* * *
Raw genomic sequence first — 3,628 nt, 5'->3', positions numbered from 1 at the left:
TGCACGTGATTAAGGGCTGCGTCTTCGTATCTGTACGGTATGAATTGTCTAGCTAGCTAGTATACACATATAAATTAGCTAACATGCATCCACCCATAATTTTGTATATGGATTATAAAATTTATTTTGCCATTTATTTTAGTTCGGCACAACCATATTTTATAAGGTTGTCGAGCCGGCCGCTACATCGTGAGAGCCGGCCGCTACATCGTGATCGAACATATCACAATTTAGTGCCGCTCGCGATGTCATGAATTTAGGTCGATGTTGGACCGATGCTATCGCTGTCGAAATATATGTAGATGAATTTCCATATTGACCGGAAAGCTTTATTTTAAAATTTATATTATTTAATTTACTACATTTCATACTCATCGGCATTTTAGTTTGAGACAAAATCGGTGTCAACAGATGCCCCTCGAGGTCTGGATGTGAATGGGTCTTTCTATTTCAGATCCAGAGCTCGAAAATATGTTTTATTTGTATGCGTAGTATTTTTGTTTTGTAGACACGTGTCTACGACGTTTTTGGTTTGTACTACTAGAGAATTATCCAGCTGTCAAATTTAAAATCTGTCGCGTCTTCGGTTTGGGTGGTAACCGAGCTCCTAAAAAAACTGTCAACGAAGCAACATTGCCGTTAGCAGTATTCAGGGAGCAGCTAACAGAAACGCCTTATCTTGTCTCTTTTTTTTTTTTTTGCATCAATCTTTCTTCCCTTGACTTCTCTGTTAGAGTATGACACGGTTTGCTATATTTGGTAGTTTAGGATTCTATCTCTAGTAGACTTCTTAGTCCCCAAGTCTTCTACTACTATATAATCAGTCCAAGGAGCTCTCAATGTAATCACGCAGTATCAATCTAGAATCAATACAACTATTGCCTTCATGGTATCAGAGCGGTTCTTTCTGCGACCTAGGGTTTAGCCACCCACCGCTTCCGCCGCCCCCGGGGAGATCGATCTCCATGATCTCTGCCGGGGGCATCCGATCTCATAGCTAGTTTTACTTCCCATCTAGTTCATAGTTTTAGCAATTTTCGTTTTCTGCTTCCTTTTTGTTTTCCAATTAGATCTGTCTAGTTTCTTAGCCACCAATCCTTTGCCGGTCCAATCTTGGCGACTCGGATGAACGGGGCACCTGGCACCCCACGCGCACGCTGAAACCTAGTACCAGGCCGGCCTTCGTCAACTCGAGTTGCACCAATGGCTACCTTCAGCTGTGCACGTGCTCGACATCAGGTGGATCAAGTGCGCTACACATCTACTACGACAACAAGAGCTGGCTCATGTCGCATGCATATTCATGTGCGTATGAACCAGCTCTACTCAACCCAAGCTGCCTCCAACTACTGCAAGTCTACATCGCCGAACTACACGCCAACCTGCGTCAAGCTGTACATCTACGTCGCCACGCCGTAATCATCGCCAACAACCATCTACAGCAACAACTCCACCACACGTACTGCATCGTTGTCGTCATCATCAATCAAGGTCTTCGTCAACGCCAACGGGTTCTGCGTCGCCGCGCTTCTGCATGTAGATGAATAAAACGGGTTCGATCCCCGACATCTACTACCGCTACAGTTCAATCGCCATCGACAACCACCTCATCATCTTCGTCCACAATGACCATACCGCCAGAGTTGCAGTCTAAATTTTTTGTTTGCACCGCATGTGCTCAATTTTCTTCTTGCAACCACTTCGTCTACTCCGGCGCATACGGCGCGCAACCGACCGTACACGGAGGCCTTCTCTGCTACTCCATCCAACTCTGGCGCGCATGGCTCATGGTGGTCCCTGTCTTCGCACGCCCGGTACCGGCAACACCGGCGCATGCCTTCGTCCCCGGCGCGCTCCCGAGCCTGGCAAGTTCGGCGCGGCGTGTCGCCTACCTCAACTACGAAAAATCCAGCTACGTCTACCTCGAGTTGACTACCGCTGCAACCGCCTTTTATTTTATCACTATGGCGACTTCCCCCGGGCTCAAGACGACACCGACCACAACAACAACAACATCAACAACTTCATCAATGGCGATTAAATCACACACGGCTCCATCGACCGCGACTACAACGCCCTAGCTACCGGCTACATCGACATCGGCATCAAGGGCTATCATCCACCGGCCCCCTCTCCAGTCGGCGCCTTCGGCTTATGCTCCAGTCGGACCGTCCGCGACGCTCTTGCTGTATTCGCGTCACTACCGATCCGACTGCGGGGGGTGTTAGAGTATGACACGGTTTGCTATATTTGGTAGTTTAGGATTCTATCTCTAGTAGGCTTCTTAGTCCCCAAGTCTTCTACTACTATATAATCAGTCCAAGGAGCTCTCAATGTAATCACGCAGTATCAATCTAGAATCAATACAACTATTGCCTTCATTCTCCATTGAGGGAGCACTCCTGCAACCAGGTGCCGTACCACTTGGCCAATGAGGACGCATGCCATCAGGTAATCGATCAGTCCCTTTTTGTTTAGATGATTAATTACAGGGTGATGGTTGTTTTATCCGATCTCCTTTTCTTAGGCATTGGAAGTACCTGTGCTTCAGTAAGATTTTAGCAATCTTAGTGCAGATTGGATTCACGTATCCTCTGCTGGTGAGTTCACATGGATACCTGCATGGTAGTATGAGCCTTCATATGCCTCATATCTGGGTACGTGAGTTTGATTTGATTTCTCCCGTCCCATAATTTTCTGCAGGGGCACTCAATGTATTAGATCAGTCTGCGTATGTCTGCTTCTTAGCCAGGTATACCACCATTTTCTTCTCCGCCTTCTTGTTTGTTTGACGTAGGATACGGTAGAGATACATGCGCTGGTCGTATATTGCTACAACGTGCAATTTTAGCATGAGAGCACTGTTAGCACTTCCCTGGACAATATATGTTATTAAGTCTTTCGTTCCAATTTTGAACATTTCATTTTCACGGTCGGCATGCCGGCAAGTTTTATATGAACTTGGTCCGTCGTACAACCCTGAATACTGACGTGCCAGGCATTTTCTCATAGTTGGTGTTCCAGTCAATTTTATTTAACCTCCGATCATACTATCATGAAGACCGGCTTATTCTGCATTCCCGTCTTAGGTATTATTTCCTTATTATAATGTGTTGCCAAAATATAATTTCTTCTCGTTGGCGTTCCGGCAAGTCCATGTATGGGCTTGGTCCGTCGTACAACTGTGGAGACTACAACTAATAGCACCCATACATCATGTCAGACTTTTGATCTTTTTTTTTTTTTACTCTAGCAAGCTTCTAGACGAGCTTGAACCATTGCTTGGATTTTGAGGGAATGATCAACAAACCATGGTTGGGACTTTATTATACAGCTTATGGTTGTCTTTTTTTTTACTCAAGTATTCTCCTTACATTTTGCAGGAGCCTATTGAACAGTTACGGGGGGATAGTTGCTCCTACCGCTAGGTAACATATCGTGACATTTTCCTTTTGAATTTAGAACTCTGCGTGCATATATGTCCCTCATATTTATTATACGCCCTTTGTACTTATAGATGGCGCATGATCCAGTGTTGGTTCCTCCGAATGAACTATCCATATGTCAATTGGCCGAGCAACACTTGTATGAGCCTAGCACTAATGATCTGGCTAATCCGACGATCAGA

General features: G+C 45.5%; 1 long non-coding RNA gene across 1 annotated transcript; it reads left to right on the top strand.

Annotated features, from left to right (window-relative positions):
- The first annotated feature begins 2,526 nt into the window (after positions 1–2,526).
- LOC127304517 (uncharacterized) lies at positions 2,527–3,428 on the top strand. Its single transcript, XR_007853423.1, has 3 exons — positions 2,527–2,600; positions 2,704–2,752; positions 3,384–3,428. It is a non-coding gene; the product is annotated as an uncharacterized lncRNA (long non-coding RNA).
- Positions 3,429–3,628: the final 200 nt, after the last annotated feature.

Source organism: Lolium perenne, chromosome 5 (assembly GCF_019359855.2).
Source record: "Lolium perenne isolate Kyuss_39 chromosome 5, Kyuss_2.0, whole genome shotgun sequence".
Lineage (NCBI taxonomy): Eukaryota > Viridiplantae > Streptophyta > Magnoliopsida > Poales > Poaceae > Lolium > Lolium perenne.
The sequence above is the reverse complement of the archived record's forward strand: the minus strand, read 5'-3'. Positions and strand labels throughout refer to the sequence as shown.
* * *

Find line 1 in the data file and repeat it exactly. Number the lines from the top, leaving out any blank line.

Raw genomic sequence first — 3,628 nt, 5'->3', positions numbered from 1 at the left: